OK, these are the three pieces I'm sending to my customer:

Transformation 41

 Transformation 42

Transformation 43

That's my final answer.  I'm not phoning a friend.                       


  1. well I don't feel that way, I just make a new choice, i don't think anything is set in stone! I prefer to go with the flow... xx's

  2. You're very lucky, Cat; your parents raised you well!

  3. Good decision, well made - they look wonderful together. I just recently decided to become more decisive and what you posted is MOSt apposite!

  4. It's all about the adventure, my friend. You gotta' take them chances. You just gotta'! I feel a 'rush' when I take a chance, and I feel a 'high' when those chances succeed. When those chances fail, no worries, l just turn them into something else by taking new chances. To me, that's where all the fun is in this creating thing we do...

    As little as my opinion matters in the choices you made in your recent piece, I think you made the right ones...

    Keep going for it...


  5. Hi Sharmon,

    Two Cents!

    I read this post a couple days ago and had to give it some thought. This is kind of a confession. There are only a few paintings I've done in a life time, that in looking back I wouldn't change. Since I am always changing as a person and artist I see things just a little different as time goes by. Sometimes this is annoying; often I will take an existing and supposedly finished painting and paint over it (my wife gets puturbed). And I can't always stay focused on a series, so I find a good name for it and just title everything I do within a certain time period with the same name relating to a series (so at least the titles and underlying concepts make it cohesive). I keep moving along wiht what I want to convey. Sometimes, as I have mentioned in other blogs, the process is so overwhelmingly fast that I feel like a medium grabbing images from some sort of streaming collective unconscious relating to the universal condition of existence. I know that sounds like so much esoteric BS, but I don't know how else to explain it. I certainly agree with Don: "it's all about the adventure, you gotta take them chances."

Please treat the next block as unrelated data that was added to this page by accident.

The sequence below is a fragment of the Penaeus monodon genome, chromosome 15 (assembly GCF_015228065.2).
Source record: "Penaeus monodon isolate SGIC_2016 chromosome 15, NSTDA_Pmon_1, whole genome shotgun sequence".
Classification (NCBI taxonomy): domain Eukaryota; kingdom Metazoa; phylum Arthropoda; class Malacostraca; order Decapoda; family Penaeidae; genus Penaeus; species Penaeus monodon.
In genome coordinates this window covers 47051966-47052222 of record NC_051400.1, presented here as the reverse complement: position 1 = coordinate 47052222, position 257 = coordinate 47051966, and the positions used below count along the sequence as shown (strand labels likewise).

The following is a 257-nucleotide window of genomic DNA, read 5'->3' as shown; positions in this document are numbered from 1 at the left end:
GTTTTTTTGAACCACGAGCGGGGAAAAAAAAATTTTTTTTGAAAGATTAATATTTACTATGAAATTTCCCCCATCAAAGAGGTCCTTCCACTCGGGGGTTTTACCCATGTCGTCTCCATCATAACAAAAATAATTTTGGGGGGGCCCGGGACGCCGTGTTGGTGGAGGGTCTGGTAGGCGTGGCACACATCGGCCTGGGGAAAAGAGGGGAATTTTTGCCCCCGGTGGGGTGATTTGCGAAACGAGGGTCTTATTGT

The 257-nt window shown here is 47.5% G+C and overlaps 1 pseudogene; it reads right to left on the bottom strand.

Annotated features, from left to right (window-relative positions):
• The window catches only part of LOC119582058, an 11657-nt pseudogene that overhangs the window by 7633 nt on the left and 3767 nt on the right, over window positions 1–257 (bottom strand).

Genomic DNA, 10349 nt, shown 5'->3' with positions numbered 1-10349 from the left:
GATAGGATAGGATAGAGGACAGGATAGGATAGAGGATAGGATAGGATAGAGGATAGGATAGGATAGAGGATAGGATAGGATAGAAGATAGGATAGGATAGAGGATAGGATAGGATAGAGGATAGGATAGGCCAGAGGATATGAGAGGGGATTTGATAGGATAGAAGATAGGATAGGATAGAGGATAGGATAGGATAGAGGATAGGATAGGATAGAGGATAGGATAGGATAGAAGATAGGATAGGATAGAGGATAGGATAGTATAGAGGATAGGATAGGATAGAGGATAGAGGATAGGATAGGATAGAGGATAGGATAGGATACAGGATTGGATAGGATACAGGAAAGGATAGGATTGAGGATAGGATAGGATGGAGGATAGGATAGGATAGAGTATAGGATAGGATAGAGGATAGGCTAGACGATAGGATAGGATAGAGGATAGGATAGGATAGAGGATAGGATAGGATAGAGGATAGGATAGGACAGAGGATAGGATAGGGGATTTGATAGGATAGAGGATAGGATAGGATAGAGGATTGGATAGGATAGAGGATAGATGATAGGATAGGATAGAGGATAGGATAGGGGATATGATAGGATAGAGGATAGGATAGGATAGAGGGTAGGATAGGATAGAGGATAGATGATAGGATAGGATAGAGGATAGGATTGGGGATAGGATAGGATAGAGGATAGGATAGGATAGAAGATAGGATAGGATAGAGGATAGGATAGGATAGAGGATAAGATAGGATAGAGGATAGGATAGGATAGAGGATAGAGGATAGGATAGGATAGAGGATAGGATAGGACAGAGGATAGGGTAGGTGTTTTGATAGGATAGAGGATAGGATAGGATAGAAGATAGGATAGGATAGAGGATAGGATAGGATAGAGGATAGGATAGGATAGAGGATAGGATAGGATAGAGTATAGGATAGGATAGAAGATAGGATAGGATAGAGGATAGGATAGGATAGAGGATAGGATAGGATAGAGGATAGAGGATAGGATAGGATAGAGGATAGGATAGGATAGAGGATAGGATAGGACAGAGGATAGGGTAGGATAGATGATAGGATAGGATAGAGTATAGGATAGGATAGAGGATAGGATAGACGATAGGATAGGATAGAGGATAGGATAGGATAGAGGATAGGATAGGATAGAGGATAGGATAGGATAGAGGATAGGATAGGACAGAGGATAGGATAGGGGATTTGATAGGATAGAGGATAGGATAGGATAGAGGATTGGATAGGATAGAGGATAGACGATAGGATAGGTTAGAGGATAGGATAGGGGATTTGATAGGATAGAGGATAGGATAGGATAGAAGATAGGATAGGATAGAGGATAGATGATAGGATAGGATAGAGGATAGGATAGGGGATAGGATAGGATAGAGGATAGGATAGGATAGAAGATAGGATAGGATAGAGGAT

A couple things: 1)I think your current direction is awesome; so organic and natural, it is compelling and I find peace when I view it. 2)Your decision to remove the shape from the bottom left was a good one; would have been OK with it, but better without it and replaced with a more subtle shape befitting of your style.

  6. i trust my intuition, totally, and that makes all the difference to me when it comes to decisions.

    i'm learning to invite my intuition into my art, trying to FEEL the piece rather than think it.

    fwiw, i think the shape was competing, so good choice. ;)

  7. I am seriously so fried that i don't remember if I replied to anyone or not. So please bear with me.

    Don, I do agree about taking chances; just because your decisions usually stink is no reason to quit trying, right? Thanks for the support on my decision- I really do need it!

    Stan, thanks for visiting! Don't worry, your confession is safe with me; I won't tell. I do exactly the same thing. As my inner perspective changes, I'm always tempted to re-do old pieces. And I do relate to "grabbing images from some sort of streaming collective unconscious"; that's when things are going as they should!

    Mon- intuitive decision-making is always the best way to go, unless, like me, you just can't get your "thinking" mind out of the way!


Thank you for taking the time to share your thoughts with me. I'm happy to reply here, but may not always have time for individual emails.